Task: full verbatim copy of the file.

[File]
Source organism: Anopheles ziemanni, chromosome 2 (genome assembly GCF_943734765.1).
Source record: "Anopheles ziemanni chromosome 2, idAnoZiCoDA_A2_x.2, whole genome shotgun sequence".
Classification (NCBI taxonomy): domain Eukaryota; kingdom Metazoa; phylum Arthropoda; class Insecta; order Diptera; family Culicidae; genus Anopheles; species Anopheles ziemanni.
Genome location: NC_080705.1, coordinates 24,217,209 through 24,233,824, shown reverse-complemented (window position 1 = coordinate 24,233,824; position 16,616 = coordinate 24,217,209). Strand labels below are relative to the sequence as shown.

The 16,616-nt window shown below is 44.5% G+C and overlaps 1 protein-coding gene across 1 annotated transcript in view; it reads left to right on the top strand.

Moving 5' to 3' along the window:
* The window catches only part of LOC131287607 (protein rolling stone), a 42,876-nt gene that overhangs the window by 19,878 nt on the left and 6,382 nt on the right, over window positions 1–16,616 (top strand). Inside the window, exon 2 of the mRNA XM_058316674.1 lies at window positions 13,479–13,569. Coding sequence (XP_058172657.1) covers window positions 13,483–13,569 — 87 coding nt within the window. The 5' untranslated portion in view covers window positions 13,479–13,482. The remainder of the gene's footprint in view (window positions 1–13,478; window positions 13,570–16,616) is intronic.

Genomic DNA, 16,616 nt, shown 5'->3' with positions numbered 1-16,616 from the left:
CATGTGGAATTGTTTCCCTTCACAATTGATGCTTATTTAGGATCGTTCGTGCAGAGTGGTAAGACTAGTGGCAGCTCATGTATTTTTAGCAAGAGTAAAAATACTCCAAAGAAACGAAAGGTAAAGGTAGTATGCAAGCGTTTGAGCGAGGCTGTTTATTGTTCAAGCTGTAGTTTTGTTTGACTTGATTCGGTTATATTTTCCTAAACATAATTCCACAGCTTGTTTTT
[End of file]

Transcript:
Source organism: Anopheles ziemanni, chromosome 2 (genome assembly GCF_943734765.1).
Source record: "Anopheles ziemanni chromosome 2, idAnoZiCoDA_A2_x.2, whole genome shotgun sequence".
Classification (NCBI taxonomy): domain Eukaryota; kingdom Metazoa; phylum Arthropoda; class Insecta; order Diptera; family Culicidae; genus Anopheles; species Anopheles ziemanni.
Genome location: NC_080705.1, coordinates 24,217,209 through 24,233,824, shown reverse-complemented (window position 1 = coordinate 24,233,824; position 16,616 = coordinate 24,217,209). Strand labels below are relative to the sequence as shown.

The 16,616-nt window shown below is 44.5% G+C and overlaps 1 protein-coding gene across 1 annotated transcript in view; it reads left to right on the top strand.

Moving 5' to 3' along the window:
* The window catches only part of LOC131287607 (protein rolling stone), a 42,876-nt gene that overhangs the window by 19,878 nt on the left and 6,382 nt on the right, over window positions 1–16,616 (top strand). Inside the window, exon 2 of the mRNA XM_058316674.1 lies at window positions 13,479–13,569. Coding sequence (XP_058172657.1) covers window positions 13,483–13,569 — 87 coding nt within the window. The 5' untranslated portion in view covers window positions 13,479–13,482. The remainder of the gene's footprint in view (window positions 1–13,478; window positions 13,570–16,616) is intronic.

Genomic DNA, 16,616 nt, shown 5'->3' with positions numbered 1-16,616 from the left:
CATGTGGAATTGTTTCCCTTCACAATTGATGCTTATTTAGGATCGTTCGTGCAGAGTGGTAAGACTAGTGGCAGCTCATGTATTTTTAGCAAGAGTAAAAATACTCCAAAGAAACGAAAGGTAAAGGTAGTATGCAAGCGTTTGAGCGAGGCTGTTTATTGTTCAAGCTGTAGTTTTGTTTGACTTGATTCGGTTATATTTTCCTAAACATAATTCCACAGCTTGTTTTT